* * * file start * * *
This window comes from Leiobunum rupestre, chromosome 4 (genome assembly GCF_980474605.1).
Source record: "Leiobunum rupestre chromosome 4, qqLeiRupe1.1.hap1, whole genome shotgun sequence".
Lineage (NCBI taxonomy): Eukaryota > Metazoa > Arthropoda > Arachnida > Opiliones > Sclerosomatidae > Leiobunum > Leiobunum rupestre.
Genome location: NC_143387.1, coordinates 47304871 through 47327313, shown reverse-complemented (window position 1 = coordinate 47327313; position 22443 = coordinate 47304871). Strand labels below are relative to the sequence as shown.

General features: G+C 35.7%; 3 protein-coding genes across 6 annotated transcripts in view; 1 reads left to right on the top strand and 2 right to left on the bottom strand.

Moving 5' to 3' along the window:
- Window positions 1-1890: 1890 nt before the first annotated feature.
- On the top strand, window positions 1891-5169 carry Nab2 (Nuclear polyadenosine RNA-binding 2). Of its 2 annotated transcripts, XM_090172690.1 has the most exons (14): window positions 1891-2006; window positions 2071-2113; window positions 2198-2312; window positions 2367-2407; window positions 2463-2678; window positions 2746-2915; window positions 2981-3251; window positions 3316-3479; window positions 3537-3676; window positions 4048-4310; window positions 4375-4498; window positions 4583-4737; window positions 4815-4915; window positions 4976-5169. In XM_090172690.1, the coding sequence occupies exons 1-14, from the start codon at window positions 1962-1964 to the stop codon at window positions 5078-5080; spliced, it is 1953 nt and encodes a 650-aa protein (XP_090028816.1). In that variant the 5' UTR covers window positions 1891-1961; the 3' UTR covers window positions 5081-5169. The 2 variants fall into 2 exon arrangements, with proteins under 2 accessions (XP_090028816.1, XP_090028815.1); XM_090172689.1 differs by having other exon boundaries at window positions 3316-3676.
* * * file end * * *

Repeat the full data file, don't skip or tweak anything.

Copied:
This window comes from Leiobunum rupestre, chromosome 4 (genome assembly GCF_980474605.1).
Source record: "Leiobunum rupestre chromosome 4, qqLeiRupe1.1.hap1, whole genome shotgun sequence".
Lineage (NCBI taxonomy): Eukaryota > Metazoa > Arthropoda > Arachnida > Opiliones > Sclerosomatidae > Leiobunum > Leiobunum rupestre.
Genome location: NC_143387.1, coordinates 47304871 through 47327313, shown reverse-complemented (window position 1 = coordinate 47327313; position 22443 = coordinate 47304871). Strand labels below are relative to the sequence as shown.

General features: G+C 35.7%; 3 protein-coding genes across 6 annotated transcripts in view; 1 reads left to right on the top strand and 2 right to left on the bottom strand.

Moving 5' to 3' along the window:
- Window positions 1-1890: 1890 nt before the first annotated feature.
- On the top strand, window positions 1891-5169 carry Nab2 (Nuclear polyadenosine RNA-binding 2). Of its 2 annotated transcripts, XM_090172690.1 has the most exons (14): window positions 1891-2006; window positions 2071-2113; window positions 2198-2312; window positions 2367-2407; window positions 2463-2678; window positions 2746-2915; window positions 2981-3251; window positions 3316-3479; window positions 3537-3676; window positions 4048-4310; window positions 4375-4498; window positions 4583-4737; window positions 4815-4915; window positions 4976-5169. In XM_090172690.1, the coding sequence occupies exons 1-14, from the start codon at window positions 1962-1964 to the stop codon at window positions 5078-5080; spliced, it is 1953 nt and encodes a 650-aa protein (XP_090028816.1). In that variant the 5' UTR covers window positions 1891-1961; the 3' UTR covers window positions 5081-5169. The 2 variants fall into 2 exon arrangements, with proteins under 2 accessions (XP_090028816.1, XP_090028815.1); XM_090172689.1 differs by having other exon boundaries at window positions 3316-3676.